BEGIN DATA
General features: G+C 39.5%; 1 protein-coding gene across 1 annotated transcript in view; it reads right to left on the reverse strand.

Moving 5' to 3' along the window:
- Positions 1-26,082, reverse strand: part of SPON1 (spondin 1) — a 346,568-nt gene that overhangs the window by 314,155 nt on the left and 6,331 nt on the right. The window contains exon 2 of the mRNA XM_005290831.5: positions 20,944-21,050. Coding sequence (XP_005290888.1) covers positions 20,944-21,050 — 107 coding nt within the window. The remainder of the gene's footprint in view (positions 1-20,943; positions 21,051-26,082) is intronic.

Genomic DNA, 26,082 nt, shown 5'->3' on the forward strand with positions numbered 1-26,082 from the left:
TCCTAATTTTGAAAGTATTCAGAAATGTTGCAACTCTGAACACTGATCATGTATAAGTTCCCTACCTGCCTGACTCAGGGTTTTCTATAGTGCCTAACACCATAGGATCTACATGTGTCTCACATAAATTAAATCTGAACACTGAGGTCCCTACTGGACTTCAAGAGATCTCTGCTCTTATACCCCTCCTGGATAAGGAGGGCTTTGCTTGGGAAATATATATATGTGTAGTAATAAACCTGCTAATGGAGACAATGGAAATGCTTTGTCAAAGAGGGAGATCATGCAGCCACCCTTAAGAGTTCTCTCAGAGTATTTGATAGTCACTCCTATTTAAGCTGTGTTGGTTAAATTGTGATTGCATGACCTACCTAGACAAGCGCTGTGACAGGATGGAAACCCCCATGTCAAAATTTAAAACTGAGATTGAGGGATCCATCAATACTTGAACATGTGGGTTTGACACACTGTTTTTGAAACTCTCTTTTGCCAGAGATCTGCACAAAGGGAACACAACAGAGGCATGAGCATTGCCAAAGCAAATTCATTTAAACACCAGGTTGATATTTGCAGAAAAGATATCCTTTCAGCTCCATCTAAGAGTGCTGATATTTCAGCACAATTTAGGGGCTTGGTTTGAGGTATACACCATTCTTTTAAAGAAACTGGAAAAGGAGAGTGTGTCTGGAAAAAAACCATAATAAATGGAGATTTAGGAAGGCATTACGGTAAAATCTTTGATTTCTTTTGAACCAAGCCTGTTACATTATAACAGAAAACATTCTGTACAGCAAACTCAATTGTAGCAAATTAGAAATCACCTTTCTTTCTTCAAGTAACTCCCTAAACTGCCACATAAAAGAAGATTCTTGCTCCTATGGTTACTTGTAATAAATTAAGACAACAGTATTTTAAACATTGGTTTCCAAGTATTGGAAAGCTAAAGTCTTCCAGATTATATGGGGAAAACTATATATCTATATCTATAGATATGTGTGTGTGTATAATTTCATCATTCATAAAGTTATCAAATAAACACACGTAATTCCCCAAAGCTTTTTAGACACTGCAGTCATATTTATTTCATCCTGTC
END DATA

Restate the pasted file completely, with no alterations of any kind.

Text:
General features: G+C 39.5%; 1 protein-coding gene across 1 annotated transcript in view; it reads right to left on the reverse strand.

Moving 5' to 3' along the window:
- Positions 1-26,082, reverse strand: part of SPON1 (spondin 1) — a 346,568-nt gene that overhangs the window by 314,155 nt on the left and 6,331 nt on the right. The window contains exon 2 of the mRNA XM_005290831.5: positions 20,944-21,050. Coding sequence (XP_005290888.1) covers positions 20,944-21,050 — 107 coding nt within the window. The remainder of the gene's footprint in view (positions 1-20,943; positions 21,051-26,082) is intronic.

Genomic DNA, 26,082 nt, shown 5'->3' on the forward strand with positions numbered 1-26,082 from the left:
TCCTAATTTTGAAAGTATTCAGAAATGTTGCAACTCTGAACACTGATCATGTATAAGTTCCCTACCTGCCTGACTCAGGGTTTTCTATAGTGCCTAACACCATAGGATCTACATGTGTCTCACATAAATTAAATCTGAACACTGAGGTCCCTACTGGACTTCAAGAGATCTCTGCTCTTATACCCCTCCTGGATAAGGAGGGCTTTGCTTGGGAAATATATATATGTGTAGTAATAAACCTGCTAATGGAGACAATGGAAATGCTTTGTCAAAGAGGGAGATCATGCAGCCACCCTTAAGAGTTCTCTCAGAGTATTTGATAGTCACTCCTATTTAAGCTGTGTTGGTTAAATTGTGATTGCATGACCTACCTAGACAAGCGCTGTGACAGGATGGAAACCCCCATGTCAAAATTTAAAACTGAGATTGAGGGATCCATCAATACTTGAACATGTGGGTTTGACACACTGTTTTTGAAACTCTCTTTTGCCAGAGATCTGCACAAAGGGAACACAACAGAGGCATGAGCATTGCCAAAGCAAATTCATTTAAACACCAGGTTGATATTTGCAGAAAAGATATCCTTTCAGCTCCATCTAAGAGTGCTGATATTTCAGCACAATTTAGGGGCTTGGTTTGAGGTATACACCATTCTTTTAAAGAAACTGGAAAAGGAGAGTGTGTCTGGAAAAAAACCATAATAAATGGAGATTTAGGAAGGCATTACGGTAAAATCTTTGATTTCTTTTGAACCAAGCCTGTTACATTATAACAGAAAACATTCTGTACAGCAAACTCAATTGTAGCAAATTAGAAATCACCTTTCTTTCTTCAAGTAACTCCCTAAACTGCCACATAAAAGAAGATTCTTGCTCCTATGGTTACTTGTAATAAATTAAGACAACAGTATTTTAAACATTGGTTTCCAAGTATTGGAAAGCTAAAGTCTTCCAGATTATATGGGGAAAACTATATATCTATATCTATAGATATGTGTGTGTGTATAATTTCATCATTCATAAAGTTATCAAATAAACACACGTAATTCCCCAAAGCTTTTTAGACACTGCAGTCATATTTATTTCATCCTGTC